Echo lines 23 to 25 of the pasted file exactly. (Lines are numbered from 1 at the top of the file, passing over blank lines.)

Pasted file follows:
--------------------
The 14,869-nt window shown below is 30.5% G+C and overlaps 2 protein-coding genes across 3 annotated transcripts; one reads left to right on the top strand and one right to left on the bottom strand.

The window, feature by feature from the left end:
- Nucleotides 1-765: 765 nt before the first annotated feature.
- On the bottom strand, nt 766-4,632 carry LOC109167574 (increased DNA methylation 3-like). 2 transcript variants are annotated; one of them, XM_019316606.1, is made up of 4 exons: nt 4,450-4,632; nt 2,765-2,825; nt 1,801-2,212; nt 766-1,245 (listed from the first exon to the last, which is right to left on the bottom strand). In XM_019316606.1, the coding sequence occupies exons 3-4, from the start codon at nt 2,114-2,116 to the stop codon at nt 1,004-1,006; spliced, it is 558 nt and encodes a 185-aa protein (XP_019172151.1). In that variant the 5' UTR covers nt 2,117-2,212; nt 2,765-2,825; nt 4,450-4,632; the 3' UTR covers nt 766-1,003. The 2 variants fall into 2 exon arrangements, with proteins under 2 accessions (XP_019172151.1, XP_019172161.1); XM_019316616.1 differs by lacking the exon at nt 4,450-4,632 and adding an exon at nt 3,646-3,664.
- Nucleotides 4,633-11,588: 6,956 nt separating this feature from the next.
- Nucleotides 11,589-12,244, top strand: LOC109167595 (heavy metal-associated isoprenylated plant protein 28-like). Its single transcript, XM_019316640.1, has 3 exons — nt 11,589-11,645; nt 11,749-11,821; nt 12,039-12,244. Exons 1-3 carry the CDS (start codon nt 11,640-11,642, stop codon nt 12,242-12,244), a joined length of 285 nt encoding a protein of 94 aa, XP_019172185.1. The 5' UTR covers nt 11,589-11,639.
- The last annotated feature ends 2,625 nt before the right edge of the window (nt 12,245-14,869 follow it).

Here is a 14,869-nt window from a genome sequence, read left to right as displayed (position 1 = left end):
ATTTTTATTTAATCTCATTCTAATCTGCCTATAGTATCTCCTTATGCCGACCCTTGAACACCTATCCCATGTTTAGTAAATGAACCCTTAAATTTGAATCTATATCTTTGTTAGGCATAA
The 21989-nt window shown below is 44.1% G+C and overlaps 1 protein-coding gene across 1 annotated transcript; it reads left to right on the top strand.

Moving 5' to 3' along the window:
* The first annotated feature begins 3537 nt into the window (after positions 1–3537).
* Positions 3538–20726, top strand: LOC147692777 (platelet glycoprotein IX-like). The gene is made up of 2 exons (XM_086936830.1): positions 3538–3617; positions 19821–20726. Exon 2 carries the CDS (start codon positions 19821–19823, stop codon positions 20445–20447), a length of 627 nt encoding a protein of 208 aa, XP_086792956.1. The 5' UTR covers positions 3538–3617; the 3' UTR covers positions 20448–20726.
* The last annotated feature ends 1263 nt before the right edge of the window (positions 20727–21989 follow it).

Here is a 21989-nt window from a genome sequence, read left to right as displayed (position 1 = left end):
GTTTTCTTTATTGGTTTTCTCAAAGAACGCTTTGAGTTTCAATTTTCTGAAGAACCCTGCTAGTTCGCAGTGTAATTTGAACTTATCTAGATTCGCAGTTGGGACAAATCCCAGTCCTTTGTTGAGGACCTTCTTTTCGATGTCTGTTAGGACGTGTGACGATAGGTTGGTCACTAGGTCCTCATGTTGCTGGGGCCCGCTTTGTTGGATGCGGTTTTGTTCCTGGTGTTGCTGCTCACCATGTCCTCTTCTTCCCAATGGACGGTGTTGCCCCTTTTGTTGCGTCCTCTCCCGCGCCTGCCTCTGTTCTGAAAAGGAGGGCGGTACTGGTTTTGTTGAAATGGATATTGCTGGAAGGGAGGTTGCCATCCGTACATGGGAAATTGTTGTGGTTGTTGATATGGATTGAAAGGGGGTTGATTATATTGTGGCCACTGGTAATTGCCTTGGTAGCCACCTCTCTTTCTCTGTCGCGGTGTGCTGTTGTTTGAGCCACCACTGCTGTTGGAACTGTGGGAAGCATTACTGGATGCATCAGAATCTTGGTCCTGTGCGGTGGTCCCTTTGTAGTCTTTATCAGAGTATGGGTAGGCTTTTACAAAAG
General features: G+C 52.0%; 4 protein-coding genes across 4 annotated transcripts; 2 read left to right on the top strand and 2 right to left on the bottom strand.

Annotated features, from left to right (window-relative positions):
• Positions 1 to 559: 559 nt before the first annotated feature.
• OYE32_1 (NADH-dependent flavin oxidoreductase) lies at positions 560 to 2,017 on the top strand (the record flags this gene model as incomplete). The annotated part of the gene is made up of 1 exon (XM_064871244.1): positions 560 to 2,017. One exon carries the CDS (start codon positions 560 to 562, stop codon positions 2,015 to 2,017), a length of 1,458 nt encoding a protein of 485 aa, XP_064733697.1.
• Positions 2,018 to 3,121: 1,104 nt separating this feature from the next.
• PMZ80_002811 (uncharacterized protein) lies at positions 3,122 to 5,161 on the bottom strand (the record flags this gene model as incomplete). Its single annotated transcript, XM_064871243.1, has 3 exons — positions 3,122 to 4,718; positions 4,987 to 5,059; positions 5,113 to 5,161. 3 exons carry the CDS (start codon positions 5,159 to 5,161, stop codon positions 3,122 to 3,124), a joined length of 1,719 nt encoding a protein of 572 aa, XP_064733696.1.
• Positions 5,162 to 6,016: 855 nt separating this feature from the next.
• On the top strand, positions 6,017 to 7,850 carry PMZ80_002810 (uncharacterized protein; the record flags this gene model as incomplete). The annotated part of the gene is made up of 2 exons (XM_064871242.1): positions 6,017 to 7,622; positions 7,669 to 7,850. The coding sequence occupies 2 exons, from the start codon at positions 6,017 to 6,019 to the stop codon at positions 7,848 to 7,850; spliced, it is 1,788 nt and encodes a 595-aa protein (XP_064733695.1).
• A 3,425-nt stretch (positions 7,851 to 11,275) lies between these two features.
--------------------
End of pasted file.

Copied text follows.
• Positions 5,162 to 6,016: 855 nt separating this feature from the next.
• On the top strand, positions 6,017 to 7,850 carry PMZ80_002810 (uncharacterized protein; the record flags this gene model as incomplete). The annotated part of the gene is made up of 2 exons (XM_064871242.1): positions 6,017 to 7,622; positions 7,669 to 7,850. The coding sequence occupies 2 exons, from the start codon at positions 6,017 to 6,019 to the stop codon at positions 7,848 to 7,850; spliced, it is 1,788 nt and encodes a 595-aa protein (XP_064733695.1).
• A 3,425-nt stretch (positions 7,851 to 11,275) lies between these two features.